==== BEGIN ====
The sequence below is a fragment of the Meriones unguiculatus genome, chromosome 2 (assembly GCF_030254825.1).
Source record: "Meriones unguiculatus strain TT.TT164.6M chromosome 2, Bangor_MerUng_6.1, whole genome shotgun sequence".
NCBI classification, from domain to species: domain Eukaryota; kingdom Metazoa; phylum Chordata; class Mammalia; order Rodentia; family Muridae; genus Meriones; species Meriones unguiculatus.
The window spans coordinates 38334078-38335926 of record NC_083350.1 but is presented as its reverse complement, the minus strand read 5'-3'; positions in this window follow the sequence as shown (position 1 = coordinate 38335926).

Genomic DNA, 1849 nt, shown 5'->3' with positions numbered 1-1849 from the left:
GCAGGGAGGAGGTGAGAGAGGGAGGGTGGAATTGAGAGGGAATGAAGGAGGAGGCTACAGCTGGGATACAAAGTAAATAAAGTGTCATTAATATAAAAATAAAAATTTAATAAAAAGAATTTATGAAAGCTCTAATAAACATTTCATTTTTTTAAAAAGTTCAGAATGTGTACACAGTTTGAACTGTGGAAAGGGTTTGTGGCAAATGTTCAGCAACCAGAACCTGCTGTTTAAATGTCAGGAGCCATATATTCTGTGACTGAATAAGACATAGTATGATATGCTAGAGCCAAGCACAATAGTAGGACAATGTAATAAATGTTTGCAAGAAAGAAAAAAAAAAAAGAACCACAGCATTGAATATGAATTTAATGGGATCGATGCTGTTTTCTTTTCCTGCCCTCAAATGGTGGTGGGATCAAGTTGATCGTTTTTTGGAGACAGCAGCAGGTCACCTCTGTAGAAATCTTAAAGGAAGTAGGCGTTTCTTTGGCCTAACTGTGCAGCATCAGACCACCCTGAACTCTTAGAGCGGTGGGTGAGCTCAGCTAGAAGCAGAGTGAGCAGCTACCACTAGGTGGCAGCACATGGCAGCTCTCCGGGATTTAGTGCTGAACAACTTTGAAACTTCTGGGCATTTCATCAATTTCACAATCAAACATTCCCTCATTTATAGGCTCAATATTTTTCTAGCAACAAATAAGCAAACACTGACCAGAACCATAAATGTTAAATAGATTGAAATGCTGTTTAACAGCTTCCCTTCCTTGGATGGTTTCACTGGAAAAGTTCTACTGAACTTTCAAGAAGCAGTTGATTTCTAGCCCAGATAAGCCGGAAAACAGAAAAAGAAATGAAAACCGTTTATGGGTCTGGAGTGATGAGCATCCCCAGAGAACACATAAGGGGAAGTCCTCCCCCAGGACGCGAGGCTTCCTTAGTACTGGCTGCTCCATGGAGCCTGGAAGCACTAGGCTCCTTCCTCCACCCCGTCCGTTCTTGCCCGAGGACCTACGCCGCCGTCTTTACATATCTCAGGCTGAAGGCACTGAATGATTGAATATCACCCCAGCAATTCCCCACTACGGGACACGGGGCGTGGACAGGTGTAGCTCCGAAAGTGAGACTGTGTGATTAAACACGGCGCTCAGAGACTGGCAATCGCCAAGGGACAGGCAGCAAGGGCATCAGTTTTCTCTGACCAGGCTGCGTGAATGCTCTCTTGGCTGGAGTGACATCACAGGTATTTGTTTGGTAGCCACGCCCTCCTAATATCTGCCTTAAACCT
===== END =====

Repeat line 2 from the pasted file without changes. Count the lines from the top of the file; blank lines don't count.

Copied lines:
Source record: "Meriones unguiculatus strain TT.TT164.6M chromosome 2, Bangor_MerUng_6.1, whole genome shotgun sequence".